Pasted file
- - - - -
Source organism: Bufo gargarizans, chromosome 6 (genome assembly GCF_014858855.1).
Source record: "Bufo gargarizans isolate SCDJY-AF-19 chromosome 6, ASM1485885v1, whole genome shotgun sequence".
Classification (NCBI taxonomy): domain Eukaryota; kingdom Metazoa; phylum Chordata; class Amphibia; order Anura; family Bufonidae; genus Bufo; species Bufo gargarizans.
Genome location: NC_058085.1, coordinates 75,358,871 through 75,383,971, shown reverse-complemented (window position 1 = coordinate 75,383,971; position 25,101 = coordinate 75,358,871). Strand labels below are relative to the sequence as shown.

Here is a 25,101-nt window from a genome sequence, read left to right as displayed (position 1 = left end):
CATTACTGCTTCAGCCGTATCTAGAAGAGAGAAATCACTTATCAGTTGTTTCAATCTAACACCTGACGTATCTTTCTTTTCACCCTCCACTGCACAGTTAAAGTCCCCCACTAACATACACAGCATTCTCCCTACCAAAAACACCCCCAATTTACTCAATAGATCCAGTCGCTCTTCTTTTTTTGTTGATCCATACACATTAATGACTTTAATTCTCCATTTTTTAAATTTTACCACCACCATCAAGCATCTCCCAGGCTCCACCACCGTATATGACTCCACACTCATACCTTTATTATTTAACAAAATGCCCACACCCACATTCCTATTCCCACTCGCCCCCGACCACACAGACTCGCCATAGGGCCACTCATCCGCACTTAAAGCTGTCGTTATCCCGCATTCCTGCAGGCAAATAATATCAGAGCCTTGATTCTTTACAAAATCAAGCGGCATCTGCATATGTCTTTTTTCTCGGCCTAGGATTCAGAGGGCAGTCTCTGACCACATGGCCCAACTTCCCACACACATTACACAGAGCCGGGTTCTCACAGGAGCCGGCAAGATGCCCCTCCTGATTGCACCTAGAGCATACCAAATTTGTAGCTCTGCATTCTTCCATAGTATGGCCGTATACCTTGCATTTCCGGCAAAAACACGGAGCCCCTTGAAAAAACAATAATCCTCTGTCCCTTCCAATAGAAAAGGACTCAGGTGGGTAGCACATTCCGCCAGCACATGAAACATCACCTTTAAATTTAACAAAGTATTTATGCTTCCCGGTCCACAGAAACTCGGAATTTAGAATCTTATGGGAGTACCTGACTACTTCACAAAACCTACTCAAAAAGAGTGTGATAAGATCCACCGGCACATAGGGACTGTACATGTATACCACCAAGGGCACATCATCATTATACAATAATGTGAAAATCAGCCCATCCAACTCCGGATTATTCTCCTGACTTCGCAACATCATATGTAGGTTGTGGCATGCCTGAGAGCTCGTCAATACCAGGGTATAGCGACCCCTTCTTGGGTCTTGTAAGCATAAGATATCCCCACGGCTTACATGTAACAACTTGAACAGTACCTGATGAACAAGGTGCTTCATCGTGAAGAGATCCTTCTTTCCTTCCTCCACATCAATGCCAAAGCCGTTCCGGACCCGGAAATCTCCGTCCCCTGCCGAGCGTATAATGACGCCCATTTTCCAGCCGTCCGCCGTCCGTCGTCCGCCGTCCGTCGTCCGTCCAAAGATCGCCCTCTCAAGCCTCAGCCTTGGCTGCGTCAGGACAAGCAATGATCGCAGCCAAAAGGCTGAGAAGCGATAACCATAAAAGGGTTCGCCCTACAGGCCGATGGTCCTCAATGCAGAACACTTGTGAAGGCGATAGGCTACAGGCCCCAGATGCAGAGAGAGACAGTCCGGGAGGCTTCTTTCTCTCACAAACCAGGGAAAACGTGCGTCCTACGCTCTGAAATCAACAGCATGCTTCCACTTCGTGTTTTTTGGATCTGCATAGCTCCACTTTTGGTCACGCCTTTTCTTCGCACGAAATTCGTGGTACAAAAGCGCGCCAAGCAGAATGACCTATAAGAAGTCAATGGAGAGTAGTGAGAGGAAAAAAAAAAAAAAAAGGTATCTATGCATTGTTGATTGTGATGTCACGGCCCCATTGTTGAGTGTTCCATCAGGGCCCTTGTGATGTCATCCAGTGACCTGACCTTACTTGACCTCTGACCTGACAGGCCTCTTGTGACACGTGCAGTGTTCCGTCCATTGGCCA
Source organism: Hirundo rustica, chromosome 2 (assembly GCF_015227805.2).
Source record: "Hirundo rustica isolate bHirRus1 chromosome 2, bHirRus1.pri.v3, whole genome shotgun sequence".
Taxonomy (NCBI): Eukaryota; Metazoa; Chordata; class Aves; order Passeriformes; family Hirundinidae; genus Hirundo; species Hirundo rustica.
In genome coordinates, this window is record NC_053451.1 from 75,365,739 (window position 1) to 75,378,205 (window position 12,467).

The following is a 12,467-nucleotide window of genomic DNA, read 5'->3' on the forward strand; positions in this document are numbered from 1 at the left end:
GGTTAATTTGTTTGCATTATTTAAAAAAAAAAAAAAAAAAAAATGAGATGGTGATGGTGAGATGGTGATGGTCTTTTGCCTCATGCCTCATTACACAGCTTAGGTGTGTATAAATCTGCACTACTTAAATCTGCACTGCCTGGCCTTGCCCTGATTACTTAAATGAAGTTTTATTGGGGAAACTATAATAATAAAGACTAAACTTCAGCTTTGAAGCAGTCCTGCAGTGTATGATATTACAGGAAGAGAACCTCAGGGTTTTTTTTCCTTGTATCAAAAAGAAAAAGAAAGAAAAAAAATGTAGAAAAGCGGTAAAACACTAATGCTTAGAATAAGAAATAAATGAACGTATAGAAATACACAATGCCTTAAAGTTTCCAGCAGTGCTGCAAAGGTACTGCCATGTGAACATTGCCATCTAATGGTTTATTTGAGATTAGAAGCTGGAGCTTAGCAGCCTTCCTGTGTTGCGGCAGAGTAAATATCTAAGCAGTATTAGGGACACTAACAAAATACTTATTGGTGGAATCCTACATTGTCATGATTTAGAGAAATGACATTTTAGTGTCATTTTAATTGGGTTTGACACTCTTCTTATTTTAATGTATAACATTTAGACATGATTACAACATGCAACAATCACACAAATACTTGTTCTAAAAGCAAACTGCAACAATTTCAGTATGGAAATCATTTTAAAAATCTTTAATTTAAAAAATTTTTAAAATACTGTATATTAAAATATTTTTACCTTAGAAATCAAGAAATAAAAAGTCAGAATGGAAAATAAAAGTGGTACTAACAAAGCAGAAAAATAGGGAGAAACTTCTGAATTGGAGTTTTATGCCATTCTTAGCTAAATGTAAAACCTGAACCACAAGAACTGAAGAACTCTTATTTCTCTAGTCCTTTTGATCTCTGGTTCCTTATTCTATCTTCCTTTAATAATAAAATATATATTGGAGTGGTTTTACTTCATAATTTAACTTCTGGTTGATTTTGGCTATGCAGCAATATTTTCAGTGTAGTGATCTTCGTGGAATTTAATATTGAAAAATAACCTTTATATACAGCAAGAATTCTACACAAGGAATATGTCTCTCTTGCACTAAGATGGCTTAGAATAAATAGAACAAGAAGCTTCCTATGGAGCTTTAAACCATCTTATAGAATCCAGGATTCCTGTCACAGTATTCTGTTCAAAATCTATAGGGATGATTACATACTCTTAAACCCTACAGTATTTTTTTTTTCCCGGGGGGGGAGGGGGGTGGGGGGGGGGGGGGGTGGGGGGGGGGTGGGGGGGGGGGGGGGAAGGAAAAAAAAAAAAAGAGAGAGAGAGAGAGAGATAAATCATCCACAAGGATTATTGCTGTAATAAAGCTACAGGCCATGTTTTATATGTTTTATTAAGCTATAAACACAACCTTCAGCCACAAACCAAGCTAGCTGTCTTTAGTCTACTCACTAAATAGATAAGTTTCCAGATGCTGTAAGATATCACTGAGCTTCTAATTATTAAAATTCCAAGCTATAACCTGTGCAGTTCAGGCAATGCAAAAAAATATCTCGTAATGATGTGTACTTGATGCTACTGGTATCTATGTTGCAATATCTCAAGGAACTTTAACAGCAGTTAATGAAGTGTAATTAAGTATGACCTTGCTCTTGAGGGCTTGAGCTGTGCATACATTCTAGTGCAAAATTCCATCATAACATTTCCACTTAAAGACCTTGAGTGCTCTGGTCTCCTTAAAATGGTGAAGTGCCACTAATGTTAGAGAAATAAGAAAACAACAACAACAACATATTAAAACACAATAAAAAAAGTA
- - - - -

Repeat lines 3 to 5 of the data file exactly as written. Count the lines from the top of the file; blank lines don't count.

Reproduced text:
Classification (NCBI taxonomy): domain Eukaryota; kingdom Metazoa; phylum Chordata; class Amphibia; order Anura; family Bufonidae; genus Bufo; species Bufo gargarizans.
Genome location: NC_058085.1, coordinates 75,358,871 through 75,383,971, shown reverse-complemented (window position 1 = coordinate 75,383,971; position 25,101 = coordinate 75,358,871). Strand labels below are relative to the sequence as shown.

Here is a 25,101-nt window from a genome sequence, read left to right as displayed (position 1 = left end):